Article  Google Scholar 

  12. 12.

    Fischer, T., Byerlee, D. & Edmeades, G. Australian Centre for International Agricultural Research. Crop yields and global food security: will yield increase continue to feed the world? ACIAR Monograph No. 158. Australian Centre for International Agricultural Research (2014).

  13. 13.

    Onodu, B. & Culas, R. The role of Cassava production in improving food security in the delta state of Nigeria. 1–34 (2017).

  14. 14.

    Waisundara, V. Y. Introductory chapter: cassava as a staple food. In: Cassava. InTech (2018).

  15. 15.

    Benesi, I., Labuschagne, M., Dixon, A. & Mahungu, N. Genotype x environment interaction effects on native cassava starch quality and potential for starch use in the commercial sector. African Crop Sci J. 12, 205–216. https://doi.org/10.4314/acsj.v12i3.27880 (2005).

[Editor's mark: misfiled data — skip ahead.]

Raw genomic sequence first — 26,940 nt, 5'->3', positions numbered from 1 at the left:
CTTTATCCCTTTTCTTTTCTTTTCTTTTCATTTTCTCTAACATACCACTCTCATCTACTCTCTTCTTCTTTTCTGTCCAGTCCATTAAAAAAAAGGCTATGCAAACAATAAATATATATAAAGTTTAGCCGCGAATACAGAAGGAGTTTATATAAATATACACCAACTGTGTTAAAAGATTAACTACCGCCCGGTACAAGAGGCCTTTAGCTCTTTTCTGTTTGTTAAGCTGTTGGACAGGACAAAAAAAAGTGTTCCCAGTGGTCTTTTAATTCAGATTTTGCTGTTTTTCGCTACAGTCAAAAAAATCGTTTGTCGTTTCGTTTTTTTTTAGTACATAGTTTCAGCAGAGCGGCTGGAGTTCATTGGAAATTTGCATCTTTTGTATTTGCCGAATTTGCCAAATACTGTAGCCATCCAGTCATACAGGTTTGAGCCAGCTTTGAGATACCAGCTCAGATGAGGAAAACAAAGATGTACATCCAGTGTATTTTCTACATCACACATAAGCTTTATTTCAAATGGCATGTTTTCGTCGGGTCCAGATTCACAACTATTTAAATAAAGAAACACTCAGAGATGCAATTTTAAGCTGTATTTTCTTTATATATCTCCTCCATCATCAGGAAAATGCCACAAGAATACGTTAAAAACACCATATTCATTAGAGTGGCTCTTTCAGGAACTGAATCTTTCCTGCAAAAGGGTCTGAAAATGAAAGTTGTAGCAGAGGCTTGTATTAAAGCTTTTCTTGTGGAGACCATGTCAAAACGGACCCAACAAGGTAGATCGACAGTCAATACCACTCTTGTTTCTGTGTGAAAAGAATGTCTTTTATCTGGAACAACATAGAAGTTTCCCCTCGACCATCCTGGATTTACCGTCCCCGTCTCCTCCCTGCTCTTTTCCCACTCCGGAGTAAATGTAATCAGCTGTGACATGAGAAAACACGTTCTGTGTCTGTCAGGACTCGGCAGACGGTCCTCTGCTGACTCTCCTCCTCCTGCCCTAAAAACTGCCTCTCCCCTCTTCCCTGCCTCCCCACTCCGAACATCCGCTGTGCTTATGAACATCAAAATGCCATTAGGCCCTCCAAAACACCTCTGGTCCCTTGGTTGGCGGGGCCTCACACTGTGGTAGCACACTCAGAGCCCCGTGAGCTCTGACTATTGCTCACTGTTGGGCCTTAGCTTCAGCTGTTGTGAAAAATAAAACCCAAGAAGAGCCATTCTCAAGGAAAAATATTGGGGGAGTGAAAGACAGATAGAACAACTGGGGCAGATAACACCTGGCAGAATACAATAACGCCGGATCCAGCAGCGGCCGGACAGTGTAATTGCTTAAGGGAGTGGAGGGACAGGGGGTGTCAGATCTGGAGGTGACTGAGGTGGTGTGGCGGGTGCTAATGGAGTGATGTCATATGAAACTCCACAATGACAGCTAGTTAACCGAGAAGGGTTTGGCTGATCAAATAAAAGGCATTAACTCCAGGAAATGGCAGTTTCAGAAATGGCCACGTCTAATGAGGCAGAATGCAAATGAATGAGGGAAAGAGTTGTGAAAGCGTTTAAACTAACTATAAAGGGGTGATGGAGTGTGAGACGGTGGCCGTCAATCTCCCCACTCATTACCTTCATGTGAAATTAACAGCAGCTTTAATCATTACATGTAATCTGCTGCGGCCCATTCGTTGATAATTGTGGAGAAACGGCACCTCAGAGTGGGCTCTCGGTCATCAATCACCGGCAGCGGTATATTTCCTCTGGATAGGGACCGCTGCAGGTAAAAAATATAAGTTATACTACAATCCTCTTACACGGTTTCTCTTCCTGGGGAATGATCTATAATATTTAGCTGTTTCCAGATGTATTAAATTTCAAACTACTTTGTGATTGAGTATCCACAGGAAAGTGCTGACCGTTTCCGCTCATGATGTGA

Article  Google Scholar 

  16. 16.

    AIEA. Cassava production guidelines for food security and adaptation to climate change in Asia and Africa. InternationalAtomic Energy Agency, Vienna (2018).

  17. 17.

    Ajayi, C. O. & Olutumise, A. I. Determinants of food security and technical efficiency of cassava farmers in Ondo State Nigeria. Int Food Agribus Manag Rev. 21, 915–928. https://doi.org/10.22434/IFAMR2016.0151 (2018).

    Article  Google Scholar 

  18. 18.

    Reincke, K. et al. Key factors influencing food security of smallholder farmers in Tanzania and the role of cassava as a strategic crop. Food Secur. 10, 911–924. https://doi.org/10.1007/s12571-018-0814-3 (2018).